The Kaiser Permanente School of Medicine, and medical schools across the country, are making changes to improve the well-being and resilience of their students.
By Marc H. Klau, Nancy H. Spiegel, and Dawn R. Clark
The National Academy of Medicine was frank — and blunt — in an article last year describing the widespread problem of depression, burnout and suicide among physicians:
“Every year in the United States, about 400 physicians take their own lives — a rate more than double that of the general population. Numerous global studies involving every medical and surgical specialty indicate that approximately 1 in 3 physicians is experiencing burnout at any given time. Medical students appear to be at an equal or higher risk of burnout, depression, substance abuse and suicide.”
Medical education’s emotional toll on students has been well documented over the past 15 years. Mayo Clinic studies found nearly half of students surveyed met the criteria for burnout — emotional exhaustion, depersonalization and low sense of personal accomplishment — and 10 percent had suicidal thinking. We know that students come into medical school resilient, gritty and optimistic and come out less resilient and less optimistic. That decline continues in residency, and these future physicians then enter a practice environment that’s increasingly pressured.
As we prepare to open the Kaiser Permanente School of Medicine in 2019, we’re committed to building a culture of well-being — one that starts with setting a tone of respect and collaboration, and builds wellness and resilience into all elements of the school.
The traditional sink-or-swim culture of medical school isn’t the right model if our goal is to prepare resilient, competent and culturally sensitive physicians. Characteristics such as perfectionism and a tendency toward self-criticism that are common to many medical students are qualities that make good, thorough, committed physicians. But they are also qualities that make them vulnerable to doubt, guilt and depression.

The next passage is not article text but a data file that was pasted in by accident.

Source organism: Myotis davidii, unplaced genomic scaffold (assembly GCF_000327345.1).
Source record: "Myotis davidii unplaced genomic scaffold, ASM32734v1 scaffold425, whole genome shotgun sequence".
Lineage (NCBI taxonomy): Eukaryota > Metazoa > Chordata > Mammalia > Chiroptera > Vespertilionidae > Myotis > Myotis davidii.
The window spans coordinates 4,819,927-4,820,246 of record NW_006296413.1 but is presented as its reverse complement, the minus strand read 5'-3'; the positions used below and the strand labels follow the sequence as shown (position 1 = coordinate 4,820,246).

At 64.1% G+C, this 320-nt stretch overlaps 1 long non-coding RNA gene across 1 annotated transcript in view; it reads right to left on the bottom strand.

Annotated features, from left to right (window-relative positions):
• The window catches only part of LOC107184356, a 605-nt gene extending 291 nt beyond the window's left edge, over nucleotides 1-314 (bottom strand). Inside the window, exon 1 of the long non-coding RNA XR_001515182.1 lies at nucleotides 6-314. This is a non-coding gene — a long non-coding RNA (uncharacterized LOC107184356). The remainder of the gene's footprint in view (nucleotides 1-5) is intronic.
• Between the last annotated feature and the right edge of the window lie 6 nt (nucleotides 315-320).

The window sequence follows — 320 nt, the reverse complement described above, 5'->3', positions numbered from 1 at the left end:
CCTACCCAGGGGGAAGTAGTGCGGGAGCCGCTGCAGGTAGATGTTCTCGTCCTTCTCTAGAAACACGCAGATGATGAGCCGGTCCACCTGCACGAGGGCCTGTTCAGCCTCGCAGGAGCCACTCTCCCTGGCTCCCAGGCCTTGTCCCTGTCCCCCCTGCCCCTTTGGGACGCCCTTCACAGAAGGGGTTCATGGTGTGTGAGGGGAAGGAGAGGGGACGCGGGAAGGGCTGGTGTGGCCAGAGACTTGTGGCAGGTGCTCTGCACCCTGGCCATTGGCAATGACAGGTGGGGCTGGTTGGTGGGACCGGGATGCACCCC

Heavy academic demands, fatigue due to lack of sleep and the harsh reality of seriously ill patients, distraught families and death can be a disabling culture shock.
The training environment can make the difference between student burnout and building resilience. Medical schools across the country, along with accreditation and professional organizations, are implementing programs to improve student well-being and resilience. Many Kaiser Permanente physicians lived through the old medical school culture and, like us, recognize there’s a better way to educate the next generation of physicians.
Here are some key features that will help us achieve our vision:
We know that clinician depression and burnout can have serious personal and patient-safety consequences. The School of Medicine’s focus on well-being and resilience builds on our commitment to total health, as well as work by the Permanente medical groups to build physician leadership, wellness and resilience. It’s the right foundation for preparing the next generation of physicians to deliver medical excellence.
Marc H. Klau, MD, MBA, is vice dean of Education and Clinical Integration for the Kaiser Permanente School of Medicine and regional chief of Head and Neck Surgery for the Southern California Permanente Medical Group.
Nancy H. Spiegel, MS, is assistant dean of Education, Clinical Integration and Wellness for the Kaiser Permanente School of Medicine and executive leader, Medical Education, Wellness and Leadership Development for the Southern California Permanente Medical Group.
Dawn R. Clark, MD, is an obstetrician-gynecologist and serves as chief facilitator for physician wellness for the Southern California Permanente Medical Group.